Use of progestational agents in mares with chronic uterine infections should be avoided as the infection process maybe enhanced.

Overdosage / Acute Toxicity

The LD50 of altrenogest is 175-177 mg/kg in rats. No information was located regarding the effects of an accidental acute overdose in horses or other species.

How to use Altrenogest

Altrenogest dosage for dogs:

For luteal insufficiency:

a) Document luteal insufficiency and rule out infectious causes of pregnancy loss. Best to avoid during first trimester. Give equine product (Regumate) at 2 mL per 100 lbs of body weight PO once daily. Monitor pregnancy with ultrasound. Remember that exogenous progesterone is the experimental model for pyometra in the bitch, so monitor carefully. ()

b) For luteal insufficiency, pre-term labor: 0.1 mL per 10 lb body weight PO once daily. ()

c) To maintain pregnancy if tocolytics (e.g., terbutaline) do not control myometrial contractility: 0.088 mg/kg once daily (q24h). Must be withdrawn 2-3 days prior to predicted whelp date. ()

Altrenogest dosage for horses:

To suppress estrus for synchronization:

a) Administer 1 mL per 110 pounds body weight (0.044 mg/ kg) PO once daily for 15 consecutive days. May administer directly on tongue using a dose syringe or on the usual grain ration. (Package insert; Regu-Mate — Intervet)

b) 0.044 mg/kg PO for 8-12 days ()

To maintain pregnancy in mares with deficient progesterone levels:

a) 22-44 mg daily PO ()

b) 0.044 mg/kg PO once daily. Three options for treatment: 1) treatment until day 60 of pregnancy or greater AND measurement of endogenous progesterone level of >4 ng/mL; 2) treatment until day 120 of pregnancy; or 3) treatment until end of pregnancy. ()

To maintain pregnancy in mares with placentitis: a) 10-20 mL (22-44 mg) daily PO () To suppress estrus (long-term): a) 0.044 mg/kg PO daily ()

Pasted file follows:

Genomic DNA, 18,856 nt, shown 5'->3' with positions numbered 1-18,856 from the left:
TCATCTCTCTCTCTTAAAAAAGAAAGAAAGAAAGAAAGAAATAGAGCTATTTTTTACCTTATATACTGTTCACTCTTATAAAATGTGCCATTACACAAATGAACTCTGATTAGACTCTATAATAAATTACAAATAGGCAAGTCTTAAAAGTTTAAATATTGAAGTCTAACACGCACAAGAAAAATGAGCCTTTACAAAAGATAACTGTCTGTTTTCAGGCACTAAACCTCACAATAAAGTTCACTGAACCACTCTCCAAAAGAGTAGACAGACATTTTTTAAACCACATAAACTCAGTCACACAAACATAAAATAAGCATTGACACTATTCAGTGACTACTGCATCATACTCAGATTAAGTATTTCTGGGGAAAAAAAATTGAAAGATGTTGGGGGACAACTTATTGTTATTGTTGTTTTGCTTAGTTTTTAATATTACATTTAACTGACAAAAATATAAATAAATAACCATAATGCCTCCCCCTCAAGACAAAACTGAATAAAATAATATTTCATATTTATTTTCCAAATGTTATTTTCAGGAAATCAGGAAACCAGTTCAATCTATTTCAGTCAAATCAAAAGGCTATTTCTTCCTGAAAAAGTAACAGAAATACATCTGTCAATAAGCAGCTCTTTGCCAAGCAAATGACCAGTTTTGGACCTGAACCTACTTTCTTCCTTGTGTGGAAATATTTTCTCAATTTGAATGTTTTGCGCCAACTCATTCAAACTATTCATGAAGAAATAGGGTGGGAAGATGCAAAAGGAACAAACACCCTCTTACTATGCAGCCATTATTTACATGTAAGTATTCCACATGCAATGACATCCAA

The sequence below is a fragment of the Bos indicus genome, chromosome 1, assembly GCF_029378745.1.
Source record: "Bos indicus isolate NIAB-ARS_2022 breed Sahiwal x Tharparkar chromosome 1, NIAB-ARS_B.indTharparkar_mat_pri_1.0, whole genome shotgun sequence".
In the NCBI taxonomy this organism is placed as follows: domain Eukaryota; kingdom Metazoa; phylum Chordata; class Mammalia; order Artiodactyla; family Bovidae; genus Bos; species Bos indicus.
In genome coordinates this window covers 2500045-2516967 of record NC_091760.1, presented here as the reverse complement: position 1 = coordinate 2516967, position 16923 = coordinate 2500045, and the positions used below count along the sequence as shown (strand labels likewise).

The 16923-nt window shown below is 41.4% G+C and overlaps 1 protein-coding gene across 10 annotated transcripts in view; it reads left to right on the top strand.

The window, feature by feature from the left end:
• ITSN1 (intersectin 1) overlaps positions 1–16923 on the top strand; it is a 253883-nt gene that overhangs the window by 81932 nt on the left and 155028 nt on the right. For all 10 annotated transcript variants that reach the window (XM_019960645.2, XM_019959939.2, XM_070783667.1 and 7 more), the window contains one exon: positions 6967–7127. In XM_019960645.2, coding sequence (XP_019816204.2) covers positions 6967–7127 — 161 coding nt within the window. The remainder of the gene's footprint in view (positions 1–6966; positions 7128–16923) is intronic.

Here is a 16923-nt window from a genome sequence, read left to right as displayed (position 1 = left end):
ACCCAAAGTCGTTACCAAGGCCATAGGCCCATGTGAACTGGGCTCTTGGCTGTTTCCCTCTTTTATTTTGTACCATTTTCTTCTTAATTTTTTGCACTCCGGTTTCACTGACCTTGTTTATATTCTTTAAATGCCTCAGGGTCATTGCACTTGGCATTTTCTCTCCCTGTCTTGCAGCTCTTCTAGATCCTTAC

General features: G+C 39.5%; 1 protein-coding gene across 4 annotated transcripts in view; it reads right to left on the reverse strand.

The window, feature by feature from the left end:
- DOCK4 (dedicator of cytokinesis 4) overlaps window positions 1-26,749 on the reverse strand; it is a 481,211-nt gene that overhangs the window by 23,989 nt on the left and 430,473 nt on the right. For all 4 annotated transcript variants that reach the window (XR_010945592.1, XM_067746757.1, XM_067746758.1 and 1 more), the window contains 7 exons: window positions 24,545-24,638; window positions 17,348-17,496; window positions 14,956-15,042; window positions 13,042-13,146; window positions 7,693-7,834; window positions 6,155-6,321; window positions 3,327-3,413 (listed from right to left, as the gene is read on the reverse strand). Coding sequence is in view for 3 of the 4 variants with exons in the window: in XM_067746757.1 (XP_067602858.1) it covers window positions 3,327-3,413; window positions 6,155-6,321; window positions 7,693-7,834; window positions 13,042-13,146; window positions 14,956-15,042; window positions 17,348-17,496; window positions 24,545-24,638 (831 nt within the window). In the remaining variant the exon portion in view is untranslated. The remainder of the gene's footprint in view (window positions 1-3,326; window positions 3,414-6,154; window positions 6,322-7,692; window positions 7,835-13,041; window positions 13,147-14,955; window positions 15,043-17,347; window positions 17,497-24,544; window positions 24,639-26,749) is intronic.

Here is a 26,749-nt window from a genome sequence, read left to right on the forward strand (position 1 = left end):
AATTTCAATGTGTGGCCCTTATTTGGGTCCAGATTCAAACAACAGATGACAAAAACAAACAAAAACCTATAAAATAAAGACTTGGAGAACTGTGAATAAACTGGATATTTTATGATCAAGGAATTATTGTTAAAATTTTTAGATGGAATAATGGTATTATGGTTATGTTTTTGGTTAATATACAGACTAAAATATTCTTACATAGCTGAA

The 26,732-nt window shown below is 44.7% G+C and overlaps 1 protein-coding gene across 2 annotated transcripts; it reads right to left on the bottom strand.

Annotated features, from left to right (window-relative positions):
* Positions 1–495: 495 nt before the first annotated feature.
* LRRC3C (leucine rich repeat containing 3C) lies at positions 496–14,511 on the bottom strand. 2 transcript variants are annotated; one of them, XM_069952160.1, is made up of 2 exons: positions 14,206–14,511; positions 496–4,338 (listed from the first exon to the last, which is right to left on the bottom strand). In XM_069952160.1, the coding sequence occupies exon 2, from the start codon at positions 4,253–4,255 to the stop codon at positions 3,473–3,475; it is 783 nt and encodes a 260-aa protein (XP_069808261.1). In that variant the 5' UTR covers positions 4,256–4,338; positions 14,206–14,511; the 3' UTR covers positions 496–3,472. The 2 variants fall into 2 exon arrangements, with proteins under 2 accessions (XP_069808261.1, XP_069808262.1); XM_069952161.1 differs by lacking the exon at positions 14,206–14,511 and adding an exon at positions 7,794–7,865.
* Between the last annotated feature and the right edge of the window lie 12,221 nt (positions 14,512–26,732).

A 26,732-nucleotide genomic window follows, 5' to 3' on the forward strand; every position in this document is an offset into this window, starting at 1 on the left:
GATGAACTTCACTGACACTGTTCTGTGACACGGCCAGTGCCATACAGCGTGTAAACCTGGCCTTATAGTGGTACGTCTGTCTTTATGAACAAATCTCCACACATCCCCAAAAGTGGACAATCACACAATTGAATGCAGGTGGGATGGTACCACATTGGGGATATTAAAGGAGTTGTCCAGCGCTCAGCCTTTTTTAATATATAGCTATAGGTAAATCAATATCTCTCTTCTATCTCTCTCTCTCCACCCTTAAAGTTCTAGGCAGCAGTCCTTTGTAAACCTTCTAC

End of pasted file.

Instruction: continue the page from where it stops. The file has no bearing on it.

Altrenogest dosage for swine:

For synchronization of estrous in sexually mature gilts that have had at least one estrous cycle:

a) Follow label directions for safe use. Administer 6.8 mL (15 mg) per gilt for 14 consecutive days. Apply as a top-dressing on a portion of gilt’s daily feed allowance. Estrous should occur 4-9 days after completing treatment. (Package insert; Matrix — Intervet)

Client Information

■ The manufacturer (Regu-Mate, Matrix — Intervet) lists the following people as those who should not handle the product:

1. Women who are or suspect that they are pregnant

2. Anyone with thrombophlebitis or thromboembolic disorders or with a history of these events

3. Anyone having cerebrovascular or coronary artery disease

4. Women with known or suspected carcinoma of the breast

5. People with known or suspected estrogen-dependent neoplasias

6. Women with undiagnosed vaginal bleeding

7. People with benign or malignant tumor that developed during the use of oral contraceptives or other estrogen containing products

■ Altrenogest can be absorbed after skin contact and absorption can be enhanced if the drug is covered by occlusive materials (e.g., under latex gloves, etc.). If exposed to the skin, wash off immediately with soap and water. If the eyes are exposed, flush with water for 15 minutes and get medical attention. If the product is swallowed, do not induce vomiting and contact a physician or poison control center.

■ This medication is prohibited from use in an extra-label manner to enhance food and/or fiber production in animals

Chemistry / Synonyms

An orally administered synthetic progestational agent, altrenogest has a chemical name of 17 alpha-Allyl- 17beta-hydroxyestra-4,9,11-trien-3-one.

Altrenogest may also be known as: allyl trenbolone, A-35957, A-41300, RH-2267, or RU-2267, Regu-Mate, or Matrix.

Storage / Stability

Altrenogest oral solution should be stored at room temperature. Altrenogest is extremely sensitive to light; dispense in light-resistant containers.